- Stick to your boundaries no matter what.
- Above all, stay calm. If you do so, it’ll be harder for your loved one to make the exchange into a confrontation.
Can Treatment Help Your Relationship When You’re Loving an Addict?
Yes, addiction treatment can absolutely help your relationship. Addiction often causes a lot of pain and conflict in relationships. But, with treatment, you and your partner can learn how to communicate better, resolve conflict, and build a stronger, healthier relationship.
Addiction treatment can also help your partner deal with the underlying issues that may be contributing to their addiction, which can make it easier for them to stay sober in the long term.
If you’re struggling in your relationship because of addiction, don’t hesitate to reach out for help. There are resources available to you.
How to Have a Relationship with a Partner in Recovery
If your loved one has chosen to begin treatment, that’s a good sign they are on the road to a life without substance abuse. However, you will need to remember that addiction is a chronic disease, even if they have not used in months or even years. They will always have the potential to return to substance abuse and they will require lots of help to avoid this possibility.
The best thing you can do for your loved one in recovery is to provide them with support. Remind them that you are available to them and are sending them your love and encouragement every day. Tell them you are proud of them.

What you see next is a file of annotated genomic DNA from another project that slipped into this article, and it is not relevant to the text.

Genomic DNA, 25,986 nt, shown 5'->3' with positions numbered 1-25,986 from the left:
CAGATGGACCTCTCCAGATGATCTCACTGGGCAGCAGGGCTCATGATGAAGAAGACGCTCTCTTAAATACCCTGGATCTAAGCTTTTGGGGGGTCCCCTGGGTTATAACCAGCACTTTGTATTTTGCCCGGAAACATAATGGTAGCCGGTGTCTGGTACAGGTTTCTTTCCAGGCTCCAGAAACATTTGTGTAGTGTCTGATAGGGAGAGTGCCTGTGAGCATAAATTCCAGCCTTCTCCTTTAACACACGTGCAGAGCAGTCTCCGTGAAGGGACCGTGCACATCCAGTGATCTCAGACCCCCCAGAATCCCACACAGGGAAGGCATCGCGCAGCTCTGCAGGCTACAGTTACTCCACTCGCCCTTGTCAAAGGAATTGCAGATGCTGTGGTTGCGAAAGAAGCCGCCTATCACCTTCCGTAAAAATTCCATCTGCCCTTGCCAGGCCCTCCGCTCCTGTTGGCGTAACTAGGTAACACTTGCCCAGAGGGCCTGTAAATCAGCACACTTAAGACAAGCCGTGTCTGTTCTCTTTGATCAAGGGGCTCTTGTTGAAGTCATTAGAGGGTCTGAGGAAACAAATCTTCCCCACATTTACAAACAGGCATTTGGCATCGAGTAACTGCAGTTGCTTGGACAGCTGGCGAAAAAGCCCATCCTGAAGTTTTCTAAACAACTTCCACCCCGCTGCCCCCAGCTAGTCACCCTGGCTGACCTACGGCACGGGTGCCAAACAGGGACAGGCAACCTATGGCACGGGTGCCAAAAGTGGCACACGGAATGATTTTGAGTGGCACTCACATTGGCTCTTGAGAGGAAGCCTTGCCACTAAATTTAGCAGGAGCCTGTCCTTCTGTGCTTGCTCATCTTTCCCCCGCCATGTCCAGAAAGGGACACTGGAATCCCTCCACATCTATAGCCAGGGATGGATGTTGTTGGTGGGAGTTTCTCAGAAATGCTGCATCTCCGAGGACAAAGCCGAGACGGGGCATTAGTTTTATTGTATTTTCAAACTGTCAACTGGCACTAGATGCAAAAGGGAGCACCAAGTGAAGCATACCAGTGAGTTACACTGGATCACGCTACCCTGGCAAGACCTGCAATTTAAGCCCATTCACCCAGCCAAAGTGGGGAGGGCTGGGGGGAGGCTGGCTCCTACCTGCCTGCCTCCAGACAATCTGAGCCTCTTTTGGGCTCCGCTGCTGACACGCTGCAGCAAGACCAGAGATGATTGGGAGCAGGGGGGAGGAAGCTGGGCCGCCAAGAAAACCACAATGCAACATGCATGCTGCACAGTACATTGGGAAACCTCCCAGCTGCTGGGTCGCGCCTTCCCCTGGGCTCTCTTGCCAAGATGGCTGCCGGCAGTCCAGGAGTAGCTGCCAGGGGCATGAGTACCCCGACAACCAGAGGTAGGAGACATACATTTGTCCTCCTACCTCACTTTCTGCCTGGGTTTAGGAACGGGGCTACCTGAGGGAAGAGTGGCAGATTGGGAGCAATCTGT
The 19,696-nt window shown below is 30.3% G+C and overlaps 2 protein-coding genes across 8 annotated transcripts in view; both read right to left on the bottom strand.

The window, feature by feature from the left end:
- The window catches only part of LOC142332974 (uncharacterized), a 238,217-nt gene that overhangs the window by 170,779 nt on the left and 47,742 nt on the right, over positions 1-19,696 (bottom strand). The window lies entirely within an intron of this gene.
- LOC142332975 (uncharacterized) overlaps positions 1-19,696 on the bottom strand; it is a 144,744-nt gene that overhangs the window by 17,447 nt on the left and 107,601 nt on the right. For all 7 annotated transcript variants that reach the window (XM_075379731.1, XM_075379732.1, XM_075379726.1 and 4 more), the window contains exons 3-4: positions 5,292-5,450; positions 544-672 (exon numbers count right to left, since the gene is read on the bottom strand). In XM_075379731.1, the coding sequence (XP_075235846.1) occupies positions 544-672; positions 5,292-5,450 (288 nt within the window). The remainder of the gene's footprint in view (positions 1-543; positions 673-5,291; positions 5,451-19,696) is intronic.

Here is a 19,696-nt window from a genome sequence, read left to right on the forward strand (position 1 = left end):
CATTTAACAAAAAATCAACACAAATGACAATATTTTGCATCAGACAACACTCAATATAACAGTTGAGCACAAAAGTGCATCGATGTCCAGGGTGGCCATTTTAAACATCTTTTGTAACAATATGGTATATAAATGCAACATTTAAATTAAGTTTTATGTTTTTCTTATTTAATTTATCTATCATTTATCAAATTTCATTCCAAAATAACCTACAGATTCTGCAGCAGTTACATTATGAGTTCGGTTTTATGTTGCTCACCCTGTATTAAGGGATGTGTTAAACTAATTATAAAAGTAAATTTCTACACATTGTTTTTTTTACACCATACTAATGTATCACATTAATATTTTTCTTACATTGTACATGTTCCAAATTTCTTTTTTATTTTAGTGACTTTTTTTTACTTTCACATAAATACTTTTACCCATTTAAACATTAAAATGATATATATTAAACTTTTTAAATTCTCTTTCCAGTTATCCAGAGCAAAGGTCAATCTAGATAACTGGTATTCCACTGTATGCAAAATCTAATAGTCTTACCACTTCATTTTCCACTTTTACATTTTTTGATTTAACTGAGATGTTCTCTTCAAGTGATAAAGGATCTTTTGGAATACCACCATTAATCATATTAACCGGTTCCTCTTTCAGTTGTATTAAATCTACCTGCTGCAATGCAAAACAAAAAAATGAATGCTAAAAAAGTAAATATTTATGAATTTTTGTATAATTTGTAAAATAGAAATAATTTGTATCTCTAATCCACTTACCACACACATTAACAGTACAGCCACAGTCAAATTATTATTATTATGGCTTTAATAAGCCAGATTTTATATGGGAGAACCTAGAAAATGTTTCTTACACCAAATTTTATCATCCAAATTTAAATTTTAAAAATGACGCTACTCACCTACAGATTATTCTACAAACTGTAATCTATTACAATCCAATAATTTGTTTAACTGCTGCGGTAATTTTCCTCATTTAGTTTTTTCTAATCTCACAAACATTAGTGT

Reach Out to Westwind Recovery® Today
All in all, every relationship is different. While addiction can certainly cause conflict, it can be possible to have a healthy relationship with someone who is willing to take the steps of going through treatment and healing.
At Westwind Recovery®, we offer a number of addiction treatment programs in our Los Angeles recovery center. Our luxury treatment center is a safe, supportive environment where your loved one can focus on the journey to recovery. Connect with a member of our team by calling us or reaching out online today.
Dr. Deena is the Chief Clinical Officer of Westwind Recovery®, an award-winning outpatient treatment center in Los Angeles where she oversees the clinical and administrative program and treatment methods. Dr. Deena is a doctor of psychology and licensed clinical social worker since 1993. LCSW #20628. Originally from the East Coast, Dr. Deena has worked running treatment centers, worked as a therapist in psychiatric hospitals as well as school settings and currently has a thriving private practice in the LA area. Dr. Deena has appeared regularly on the Dr. Phil Show as an expert since 2003. She has also been featured on many other TV shows, podcasts and has contributed to written publications as well as podcasts.